Beijing tightens the screw
Over the past week, Beijing has turned up the temperature alarmingly. Pressure on the judiciary is mounting, according to senior judges who claim judicial independence is in a fight for survival. Demands by the head of China’s Liaison Office in Hong Kong for a national security law that would have far-reaching implications for freedom of expression have increased tensions.
Comments by the Hong Kong and Macao Affairs Office slamming pro-democracy legislators for filibustering, accusing them of breaching their oath, calling for their disqualification, could amount — according to the Hong Kong Bar Association — to interference in breach of the Basic Law. Beijing now claims that Article 22 of the Basic Law – which says that no department of the Central People’s Government may interfere in matters which are under Hong Kong’s autonomous authority — does not apply to the Chinese government bodies charged with governing Hong Kong. If so, then in what sense is “one country, two systems,” which has been on its deathbed for a long time, any longer alive?
I have known Martin Lee for almost 23 years. He is the epitome of wisdom, reason and gentle, though courageous, conviction. To arrest individuals throwing bricks or Molotov cocktails may have a justification in law. But to arrest a mild-mannered, octogenarian establishment lawyer and former legislator, along with other similarly reasonable, moderate democrats, is among the most serious blows to Hong Kong yet.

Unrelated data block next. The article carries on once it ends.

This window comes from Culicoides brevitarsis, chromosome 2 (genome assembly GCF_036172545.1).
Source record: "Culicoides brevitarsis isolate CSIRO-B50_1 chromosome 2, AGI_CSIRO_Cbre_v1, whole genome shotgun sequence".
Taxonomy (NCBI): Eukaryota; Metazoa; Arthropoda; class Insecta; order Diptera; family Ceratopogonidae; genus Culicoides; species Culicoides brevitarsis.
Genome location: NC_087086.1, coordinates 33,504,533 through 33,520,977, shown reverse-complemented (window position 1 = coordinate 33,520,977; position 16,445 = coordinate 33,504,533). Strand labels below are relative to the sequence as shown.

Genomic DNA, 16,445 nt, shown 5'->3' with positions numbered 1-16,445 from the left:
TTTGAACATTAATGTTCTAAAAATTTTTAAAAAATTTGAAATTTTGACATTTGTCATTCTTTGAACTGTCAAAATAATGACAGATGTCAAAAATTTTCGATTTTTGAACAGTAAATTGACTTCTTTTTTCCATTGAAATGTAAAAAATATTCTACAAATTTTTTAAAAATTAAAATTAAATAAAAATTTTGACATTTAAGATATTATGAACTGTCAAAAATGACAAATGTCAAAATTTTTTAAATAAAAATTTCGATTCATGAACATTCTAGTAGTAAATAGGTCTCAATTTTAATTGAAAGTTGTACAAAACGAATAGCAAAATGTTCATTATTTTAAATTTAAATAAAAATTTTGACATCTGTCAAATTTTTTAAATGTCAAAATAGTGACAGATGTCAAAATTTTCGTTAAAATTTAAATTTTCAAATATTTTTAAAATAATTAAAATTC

And yet Beijing has had Lee and his colleagues in their sights for some time. Last year Chinese state television denounced Lee, Lai, Ho and former chief secretary Anson Chan as “traitors” and as a “new Gang of Four.” It happens that all four are Catholics. In August last year, I was with Lee and Hong Kong’s courageous Cardinal Joseph Zen at a private Catholic gathering and pilgrimage in Fatima, Portugal. To our astonishment, the Chinese embassy in Lisbon tried to prevent them coming, demanding the invitations be rescinded and sent a team of diplomats to try to infiltrate our hotel. In the end, Chinese officials hired the entire first floor of the hotel opposite ours to watch our every move.
Four years ago, in testimony to an inquiry in the British parliament, Lee and Chan said that the Sino-British Joint Declaration was meant to guarantee that that “no Hong Kong resident would have to fear a midnight knock on the door.” Now that knock has come. As the last governor of Hong Kong, Lord Patten, said: “This is not the rule of law. This is what authoritarian governments do. It becomes ever more clear, week by week and day by day, that Beijing is determined to throttle Hong Kong.”
The question for the international community is what to do in response. At a minimum, governments everywhere — and especially the United Kingdom, with its legal and moral responsibilities, and the United States, with its influence — must speak out. We should consider targeted Magnitsky sanctions against those in Beijing and Hong Kong responsible for strangling Hong Kong’s freedoms.
Even when our focus is on the pandemic, and the economic ruin that ensues, it is in no one’s interests to allow such a vital global financial center to collapse, or for the international rules-based system to be challenged with impunity, or for values of freedom and democracy to be trampled on so blatantly. A pandemic should not cause us to cast aside our values and ignore the voices of reason, in this case the pan-democrats. The Chinese Communist Party has its hands around Hong Kong’s throat. If we fail to speak out, it won’t only be Hong Kong that is strangled but our own freedoms too. We have a choice: to defend our values or surrender them.
Benedict Rogers is the founder and chairman of Hong Kong Watch. The views expressed in this article are those of the author and do not necessarily reflect the official editorial position of UCA News.